“We believe we will be able to grow the number of biobased and recycled raw materials faster than an average producer and offer these solutions to our partners. This will speed up the change in the industry further and raise the demand for our products,” explains Kekki.

“We want to take an active role in driving the change and to collaborate with scientific institutions and other partners to reach the biggest possible positive impact on climate and people. Often, the question is how to transform lofty goals into practical solutions.”

Packaging a better future

Uwe Melichar, a sustainable packaging expert, designer, and Pentawards jury member, is also a strong advocate for sustainable packaging. He is positive the discussion around sustainable packaging will grow louder in the future.

“Consumers are now willing to pay more for sustainable products, including packaging, but the problem is that sustainability information is not always clearly presented to the customer. There are already good initiatives, but also strong demands for transparency about carbon footprint for example. Nowadays a package doesn’t have to feel inferior compared to one made of virgin sources to be climate-friendly. In fact, a sleek but sustainably produced package might have a much smaller environmental footprint than one that is designed to ‘feel sustainable’ in hand.”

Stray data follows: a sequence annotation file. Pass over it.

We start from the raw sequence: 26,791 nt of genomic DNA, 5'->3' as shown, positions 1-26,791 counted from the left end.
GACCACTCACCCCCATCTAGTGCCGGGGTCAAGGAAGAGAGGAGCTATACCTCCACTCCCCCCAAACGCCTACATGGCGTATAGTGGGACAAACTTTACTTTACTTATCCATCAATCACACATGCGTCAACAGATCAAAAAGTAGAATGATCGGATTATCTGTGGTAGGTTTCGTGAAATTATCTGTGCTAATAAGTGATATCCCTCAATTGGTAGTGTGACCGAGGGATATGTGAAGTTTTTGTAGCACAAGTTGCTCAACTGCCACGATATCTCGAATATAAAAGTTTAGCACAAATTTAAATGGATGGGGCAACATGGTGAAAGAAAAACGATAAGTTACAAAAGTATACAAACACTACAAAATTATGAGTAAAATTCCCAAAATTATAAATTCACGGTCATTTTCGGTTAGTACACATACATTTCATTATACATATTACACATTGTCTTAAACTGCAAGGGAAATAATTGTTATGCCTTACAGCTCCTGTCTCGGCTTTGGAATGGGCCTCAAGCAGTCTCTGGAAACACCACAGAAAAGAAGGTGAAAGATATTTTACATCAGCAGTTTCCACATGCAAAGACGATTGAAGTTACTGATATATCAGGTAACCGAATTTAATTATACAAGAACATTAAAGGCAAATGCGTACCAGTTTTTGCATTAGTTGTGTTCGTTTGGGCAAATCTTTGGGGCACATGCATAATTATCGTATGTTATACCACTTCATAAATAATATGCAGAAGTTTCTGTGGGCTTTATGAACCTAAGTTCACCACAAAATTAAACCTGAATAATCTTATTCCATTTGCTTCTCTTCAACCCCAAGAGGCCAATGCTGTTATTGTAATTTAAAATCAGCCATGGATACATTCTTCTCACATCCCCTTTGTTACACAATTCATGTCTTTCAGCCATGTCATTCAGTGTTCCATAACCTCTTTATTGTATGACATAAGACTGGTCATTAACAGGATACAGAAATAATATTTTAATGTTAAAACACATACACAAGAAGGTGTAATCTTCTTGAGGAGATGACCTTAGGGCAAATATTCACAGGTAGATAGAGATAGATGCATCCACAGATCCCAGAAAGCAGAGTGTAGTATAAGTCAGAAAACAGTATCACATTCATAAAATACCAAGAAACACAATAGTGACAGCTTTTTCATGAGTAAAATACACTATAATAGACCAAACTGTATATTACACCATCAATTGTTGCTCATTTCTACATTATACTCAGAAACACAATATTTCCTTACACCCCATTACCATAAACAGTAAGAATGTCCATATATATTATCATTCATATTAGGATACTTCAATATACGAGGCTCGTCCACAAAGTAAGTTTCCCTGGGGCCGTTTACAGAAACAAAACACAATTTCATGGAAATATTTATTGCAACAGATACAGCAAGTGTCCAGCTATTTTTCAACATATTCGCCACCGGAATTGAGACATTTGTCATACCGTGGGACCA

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Whether increasing the use of renewable and recycled raw materials or enhancing the recyclability or reuse, there is no one universal answer on how the packaging industry should mitigate climate change, says Melichar. He agrees that partnerships are key in packaging a more climate-friendly future. Activists are not alone in promoting the transformation towards more sustainable and climate-friendly products; the whole value chain is involved.

“There are varying regulations in European countries concerning recyclability. Efficient recycling calls for more standardization and harmonization in regulation, mono-materials, and climate-led design. Also, all the actors, meaning governments and regulators, NGOs, manufacturers, brand owners, and consumers must be involved in the transformation.”

From a designer’s point of view, it is an interesting task of combining sustainability with other factors, such as price, materials, and reuse. He also reminds that sustainable design extends beyond climate issues – inclusive design for example. The so-called silver age society is another topical design paradigm in packaging. He is confident that many of today’s questions can be solved using technology.

“Designers aim to make people think beyond borders, so the most interesting projects are the ones with restrictions. At the same time, the product must be flawless and most importantly be good for the planet. Concerning materials, it is not only a discussion about which material to use, but also what we do with the material.”

In the future, Melichar would like to see companies, such as UPM Raflatac, taking a more active role in fostering the discussion about sustainable packaging. He agrees that a radical shift is happening, likely in the next ten years.

UPM Raflatac is at the forefront of transforming the whole packaging industry’s climate impacts. Working together with our partners, we are on track towards creating a smarter future beyond fossils. Read how you can make a positive climate action with UPM Raflatac here »